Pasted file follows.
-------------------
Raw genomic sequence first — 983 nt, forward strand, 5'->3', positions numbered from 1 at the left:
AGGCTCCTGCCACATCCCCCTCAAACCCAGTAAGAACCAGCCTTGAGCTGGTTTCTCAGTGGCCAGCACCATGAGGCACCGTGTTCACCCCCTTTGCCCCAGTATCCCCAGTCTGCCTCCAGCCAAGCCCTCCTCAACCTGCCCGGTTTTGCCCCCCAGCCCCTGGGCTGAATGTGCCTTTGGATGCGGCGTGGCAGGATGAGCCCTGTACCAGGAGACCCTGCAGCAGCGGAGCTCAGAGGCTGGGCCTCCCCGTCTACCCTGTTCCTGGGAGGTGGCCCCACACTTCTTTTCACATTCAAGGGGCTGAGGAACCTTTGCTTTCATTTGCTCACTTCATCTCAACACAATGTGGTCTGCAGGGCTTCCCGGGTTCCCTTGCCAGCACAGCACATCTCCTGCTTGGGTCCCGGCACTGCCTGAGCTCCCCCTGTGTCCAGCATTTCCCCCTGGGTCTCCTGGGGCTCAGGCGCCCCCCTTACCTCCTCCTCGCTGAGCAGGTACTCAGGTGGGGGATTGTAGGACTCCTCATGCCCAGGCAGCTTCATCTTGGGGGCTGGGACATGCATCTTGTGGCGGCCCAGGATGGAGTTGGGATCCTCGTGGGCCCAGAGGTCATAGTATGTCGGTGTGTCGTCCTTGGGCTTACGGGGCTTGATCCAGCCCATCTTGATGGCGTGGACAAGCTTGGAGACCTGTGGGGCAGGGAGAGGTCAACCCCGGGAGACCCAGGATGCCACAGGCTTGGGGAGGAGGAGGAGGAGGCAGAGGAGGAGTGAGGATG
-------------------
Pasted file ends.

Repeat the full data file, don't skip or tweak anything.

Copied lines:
Raw genomic sequence first — 983 nt, forward strand, 5'->3', positions numbered from 1 at the left:
AGGCTCCTGCCACATCCCCCTCAAACCCAGTAAGAACCAGCCTTGAGCTGGTTTCTCAGTGGCCAGCACCATGAGGCACCGTGTTCACCCCCTTTGCCCCAGTATCCCCAGTCTGCCTCCAGCCAAGCCCTCCTCAACCTGCCCGGTTTTGCCCCCCAGCCCCTGGGCTGAATGTGCCTTTGGATGCGGCGTGGCAGGATGAGCCCTGTACCAGGAGACCCTGCAGCAGCGGAGCTCAGAGGCTGGGCCTCCCCGTCTACCCTGTTCCTGGGAGGTGGCCCCACACTTCTTTTCACATTCAAGGGGCTGAGGAACCTTTGCTTTCATTTGCTCACTTCATCTCAACACAATGTGGTCTGCAGGGCTTCCCGGGTTCCCTTGCCAGCACAGCACATCTCCTGCTTGGGTCCCGGCACTGCCTGAGCTCCCCCTGTGTCCAGCATTTCCCCCTGGGTCTCCTGGGGCTCAGGCGCCCCCCTTACCTCCTCCTCGCTGAGCAGGTACTCAGGTGGGGGATTGTAGGACTCCTCATGCCCAGGCAGCTTCATCTTGGGGGCTGGGACATGCATCTTGTGGCGGCCCAGGATGGAGTTGGGATCCTCGTGGGCCCAGAGGTCATAGTATGTCGGTGTGTCGTCCTTGGGCTTACGGGGCTTGATCCAGCCCATCTTGATGGCGTGGACAAGCTTGGAGACCTGTGGGGCAGGGAGAGGTCAACCCCGGGAGACCCAGGATGCCACAGGCTTGGGGAGGAGGAGGAGGAGGCAGAGGAGGAGTGAGGATG